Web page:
Christopher Lloyd Reveals He Didn’t Want Michael J. Fox In Back To The Future

Christopher Lloyd wasn't thrilled about Michael J. Fox at first!

By Michileen Martin | Published

This article is more than 2 years old

christopher lloyd michael j. fox back to the future

In three years, we’ll see the 40th anniversary of the first of Robert Zemeckis’ popular sci-fi trilogy — 1985’s Back to the Future. While for plenty of fans it’s probably impossible to separate the role of Marty McFly from Michael J. Fox, he wassn’t the first actor cast as the time-traveling teen. In a new interview, Christopher Lloyd — who plays Marty’s friend and mentor Doc Emmett Brown throughout the Back to the Future trilogy — reveals that when he heard about the casting, he was not happy at all.

It’s probably one of the more well known pieces of cinematic trivia that it wasn’t Michael J. Fox, but Eric Stoltz (Pulp Fiction) originally cast as Marty McFly. As The Hollywood Reporter recalls, six weeks into production, Stoltz was replaced by Fox when it was decided the role of Marty needed an actor with more of what Christopher Lloyd calls “comic flair.” In 1985, Fox was best known as the conservative son of two former flower-children, Alex P. Keaton, on the hit sitcom Family Ties. Once he was on board for Back to the Future, Fox worked on the sitcom in the day and the movie at night.

According to a new interview with GQ, Christopher Lloyd wasn’t happy when the news of the recasting came, and it’s tough to blame him. Lloyd’s dissatisfaction had nothing to do with his estimation of Fox’s abilities as an actor, however, but with his doubts about his own. After six weeks of filming with Stoltz as Marty, everything would need to be reshot, and Lloyd wasn’t sure he could do it. “I had no idea the change was coming,” Lloyd recalled. “My biggest fear, because I was really working to get Doc right, I thought, ‘I don’t know if I can get it up to do [all the scenes over] again.’ So I was worried about it. But, it all worked out.”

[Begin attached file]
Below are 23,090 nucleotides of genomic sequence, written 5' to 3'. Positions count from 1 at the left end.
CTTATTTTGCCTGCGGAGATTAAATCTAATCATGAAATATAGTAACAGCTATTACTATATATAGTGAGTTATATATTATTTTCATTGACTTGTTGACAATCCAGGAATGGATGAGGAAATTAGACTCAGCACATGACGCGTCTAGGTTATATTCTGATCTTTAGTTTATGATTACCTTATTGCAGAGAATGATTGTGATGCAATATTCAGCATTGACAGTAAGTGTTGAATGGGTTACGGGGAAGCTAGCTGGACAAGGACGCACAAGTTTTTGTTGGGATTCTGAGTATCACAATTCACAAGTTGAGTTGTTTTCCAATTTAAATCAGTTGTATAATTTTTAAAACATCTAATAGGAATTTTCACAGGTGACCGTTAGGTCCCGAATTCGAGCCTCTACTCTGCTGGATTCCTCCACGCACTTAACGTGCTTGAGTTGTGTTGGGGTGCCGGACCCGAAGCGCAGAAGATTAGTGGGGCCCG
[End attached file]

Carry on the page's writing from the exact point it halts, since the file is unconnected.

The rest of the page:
Unsurprisingly, Christopher Lloyd said that after his initial concern about the recasting, he saw that his team-up with Fox made for a perfect fit. He said he and Fox shared “a chemistry that lasted the whole time.” He added that their connection came naturally: “It would just be there. You didn’t have to work for it.” That says a lot considering that — while 1989’s Back to the Future Part II and 1990’s Back to the Future Part III were filmed back-to-back — there was a four year break between the production on the first two films.

Fittingly, while Christopher Lloyd had reservations about the recasting of Marty McFly, he had a lot more reservations about even getting involved with Back to the Future. In a 2013 interview, the actor confessed that when he first got the Back to the Future script, he literally threw it in the garbage. Lloyd explained that he was in Mexico making a movie when he got the script, and at the time he’d been wrestling with the idea that he was a sellout for working in the movies. “There was always this kind of thing that the theater was my home,” Lloyd said, “my roots so to speak and my conscience was bothering me a little bit that I was coming out to Hollywood to ‘sell my soul.'” He said he threw the script in a wastepaper basket, but reconsidered when an unnamed friend convinced Lloyd to “never leave a stone unturned.” Without explaining exactly what it was about the discussion that hooked him, Lloyd said that once he agreed to talk to Zemeckis about the movie, “that was that.”